Located in channels 48 and 48', FIG. 4, is a preferably molded thermoplastic screw 78 having a helical candy displacing groove 80. The groove 80 is dimensioned so as to receive the candy pieces 18 as oriented in FIG. 7. In FIG. 7 the candy pieces 18 long axes are substantially horizontal with respect to gravity. Only one piece 18 can fit in the groove 80 in a given axial position in the channel 52 as shown in FIG. 7. The screw 78 is in contact with the candy pieces in the compartment 14. This is important because as the screw rotates it lifts the pieces in the compartment at ramp 30" (and ramp 30' when ribs 74 are omitted) and precludes jams of pieces entering into the screw groove 80 at helical channel 34. The pieces 18 can only enter the channel 34 in screw groove 80 in single serial orientation. Thus the lifting of the stored pieces above the entrance to the channel 34 by the screw 78 in the compartment 14 mixes up the pieces to preclude jams.
The screw 78 has a flat knob 82 protruding above the housing 4 through opening 50 which can be manually gripped for manually turning the screw 78. The screw 78 is preferably opaque and colorful and is visible through the housing 4.
The drive mechanism for rotating the screw, FIGS. 7 and 8, includes motor 62, a worm gear 84 driven by the motor 62 and engaged with a spur gear 86. Spur gear 86 drives worm gear 88 which drives spur gear 90 attached to shaft 68. Clutch 72 is also fixed to shaft 68. Clutch 72 comprises a two way clutch mechanism, FIGS. 9, 10 and 11, for rotating the screw 78 in response to activation of the motor 62.
In FIGS. 9, 10 and 11, the clutch 72 comprises a molded cup-like housing formed with four axially extending grooves 94 in cavity 95. The screw 78 is formed with an axially extending cylindrical member 96 which closely rotatably fits within the cavity 95. A transverse through bore 98 is in member 96.
A spring 100 and two like male clutch members 102 each have a stem 104 that fits within the core of the spring 100. The members 102 have a semi-spherical head 106 that protrudes from the spring to form a detent mechanism with the engaged grooves 94.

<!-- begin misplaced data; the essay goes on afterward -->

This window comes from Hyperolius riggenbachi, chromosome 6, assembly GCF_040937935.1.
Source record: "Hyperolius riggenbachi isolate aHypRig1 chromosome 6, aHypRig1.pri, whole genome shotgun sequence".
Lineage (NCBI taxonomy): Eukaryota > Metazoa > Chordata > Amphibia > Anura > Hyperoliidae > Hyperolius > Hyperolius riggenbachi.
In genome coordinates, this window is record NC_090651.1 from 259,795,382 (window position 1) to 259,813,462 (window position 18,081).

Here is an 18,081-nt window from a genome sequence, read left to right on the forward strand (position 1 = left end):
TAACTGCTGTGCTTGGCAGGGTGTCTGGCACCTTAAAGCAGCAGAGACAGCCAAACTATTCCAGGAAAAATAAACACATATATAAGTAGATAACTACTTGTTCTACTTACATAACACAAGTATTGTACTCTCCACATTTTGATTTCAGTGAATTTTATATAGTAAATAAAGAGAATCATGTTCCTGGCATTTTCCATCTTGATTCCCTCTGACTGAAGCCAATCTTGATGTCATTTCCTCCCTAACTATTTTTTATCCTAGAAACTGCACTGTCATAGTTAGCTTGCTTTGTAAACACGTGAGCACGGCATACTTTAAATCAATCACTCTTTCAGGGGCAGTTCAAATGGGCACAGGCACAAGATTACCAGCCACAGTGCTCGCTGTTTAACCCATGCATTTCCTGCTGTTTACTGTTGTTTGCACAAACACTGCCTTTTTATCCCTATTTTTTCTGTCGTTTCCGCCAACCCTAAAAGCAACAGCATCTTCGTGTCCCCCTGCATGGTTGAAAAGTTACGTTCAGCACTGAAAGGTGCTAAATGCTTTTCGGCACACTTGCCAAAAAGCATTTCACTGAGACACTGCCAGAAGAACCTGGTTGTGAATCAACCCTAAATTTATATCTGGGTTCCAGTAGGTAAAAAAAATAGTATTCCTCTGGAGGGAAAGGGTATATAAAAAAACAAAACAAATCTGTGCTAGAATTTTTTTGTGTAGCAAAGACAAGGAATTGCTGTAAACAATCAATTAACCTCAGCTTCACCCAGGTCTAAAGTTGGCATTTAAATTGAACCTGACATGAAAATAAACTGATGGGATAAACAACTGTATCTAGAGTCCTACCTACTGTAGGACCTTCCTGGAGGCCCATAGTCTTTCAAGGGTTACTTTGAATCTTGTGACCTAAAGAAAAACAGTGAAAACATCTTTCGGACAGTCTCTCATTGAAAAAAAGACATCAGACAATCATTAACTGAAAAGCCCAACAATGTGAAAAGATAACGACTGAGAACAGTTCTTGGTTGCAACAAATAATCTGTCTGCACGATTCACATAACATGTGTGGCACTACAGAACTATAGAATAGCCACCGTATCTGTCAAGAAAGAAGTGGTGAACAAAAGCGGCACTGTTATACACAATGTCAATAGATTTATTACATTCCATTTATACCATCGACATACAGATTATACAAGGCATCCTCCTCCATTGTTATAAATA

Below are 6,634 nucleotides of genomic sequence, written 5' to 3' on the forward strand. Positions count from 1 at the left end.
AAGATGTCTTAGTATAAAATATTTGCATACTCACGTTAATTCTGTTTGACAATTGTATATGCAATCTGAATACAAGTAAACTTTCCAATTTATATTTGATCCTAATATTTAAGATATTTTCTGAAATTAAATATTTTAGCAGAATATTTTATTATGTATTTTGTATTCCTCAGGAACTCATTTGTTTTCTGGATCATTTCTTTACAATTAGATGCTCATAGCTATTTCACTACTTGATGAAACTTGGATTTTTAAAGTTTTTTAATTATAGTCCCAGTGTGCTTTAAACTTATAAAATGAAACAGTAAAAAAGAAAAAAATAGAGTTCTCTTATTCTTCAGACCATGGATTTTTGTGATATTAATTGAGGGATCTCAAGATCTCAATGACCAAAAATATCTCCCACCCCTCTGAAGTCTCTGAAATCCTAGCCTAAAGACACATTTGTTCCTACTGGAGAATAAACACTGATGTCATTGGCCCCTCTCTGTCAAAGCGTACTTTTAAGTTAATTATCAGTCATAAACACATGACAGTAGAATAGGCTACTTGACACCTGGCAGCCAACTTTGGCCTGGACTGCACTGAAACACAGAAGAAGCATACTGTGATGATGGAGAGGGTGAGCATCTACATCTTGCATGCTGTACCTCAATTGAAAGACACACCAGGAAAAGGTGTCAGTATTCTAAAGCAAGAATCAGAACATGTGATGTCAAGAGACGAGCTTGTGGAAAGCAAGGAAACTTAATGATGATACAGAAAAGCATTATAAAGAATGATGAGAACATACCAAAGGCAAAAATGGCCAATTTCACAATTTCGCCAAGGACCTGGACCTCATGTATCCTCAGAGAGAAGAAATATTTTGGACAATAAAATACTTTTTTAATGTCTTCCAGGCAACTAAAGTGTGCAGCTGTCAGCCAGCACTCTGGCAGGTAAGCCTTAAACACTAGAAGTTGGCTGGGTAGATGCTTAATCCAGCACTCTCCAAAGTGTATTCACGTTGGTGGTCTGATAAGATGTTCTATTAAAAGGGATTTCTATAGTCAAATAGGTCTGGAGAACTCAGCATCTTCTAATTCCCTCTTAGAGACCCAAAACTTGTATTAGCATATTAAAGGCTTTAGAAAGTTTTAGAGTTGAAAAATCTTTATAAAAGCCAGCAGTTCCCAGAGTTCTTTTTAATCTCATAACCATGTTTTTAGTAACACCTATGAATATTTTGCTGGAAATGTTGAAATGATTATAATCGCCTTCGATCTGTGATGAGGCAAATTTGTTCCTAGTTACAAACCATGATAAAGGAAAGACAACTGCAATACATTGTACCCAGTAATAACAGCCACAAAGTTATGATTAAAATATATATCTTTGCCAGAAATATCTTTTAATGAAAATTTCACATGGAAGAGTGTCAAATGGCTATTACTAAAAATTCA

In operation of the clutch, the heads 106 when resiliently engaged with the grooves 94 couple the screw 78 to shaft 68 so that operation of the motor 62 rotatably drives the screw 78. However, manual rotation of the screw via the knob 82, FIG. 7, causes the heads 104 of clutch members 102 to resiliently disengage the grooves 94, decoupling the screw 78 from the motor 62 and the drive gears.
In FIG. 7, a battery 108 terminal is electrically coupled to the motor 62 via a contact 110 in battery cover 112 connected to one terminal of the motor 62. A second contact 114 connects the battery other terminal to one terminal of a push button switch 116 which is resiliently held open by a spring 118, FIG. 8. A second terminal of the switch 116 is connected to a second motor 62 terminal.
In operation of the dispenser 2, cover 24 is rotated to the position shown in phantom, FIG. 1, and the compartment 14 filled with candy pieces 18, which are multi-colored and visible through the housing walls providing a pleasing visual effect. The label 28 covers the mechanism of FIG. 7 in the lower compartment 16 enhancing the pleasing visual effect. A further enhancement is the screw 78 which is molded of thermoplastic material of a color the same as the covers 24 and 112.
The housing is hand held in the upright orientation of FIG. 1 relative to the force of gravity so that the candy pieces are forced by gravity onto ramps 30, 30'. The ribs 74, FIG. 4, position a bottom layer of candy pieces 18 on the ramp 30" in channel 76 in single serial file toward the screw 78. The ribs 42 and 42' isolate and preclude the stored candy pieces in the screw 78 groove 80 along the length of the screw from being carried by the screw to the dispensing port 12.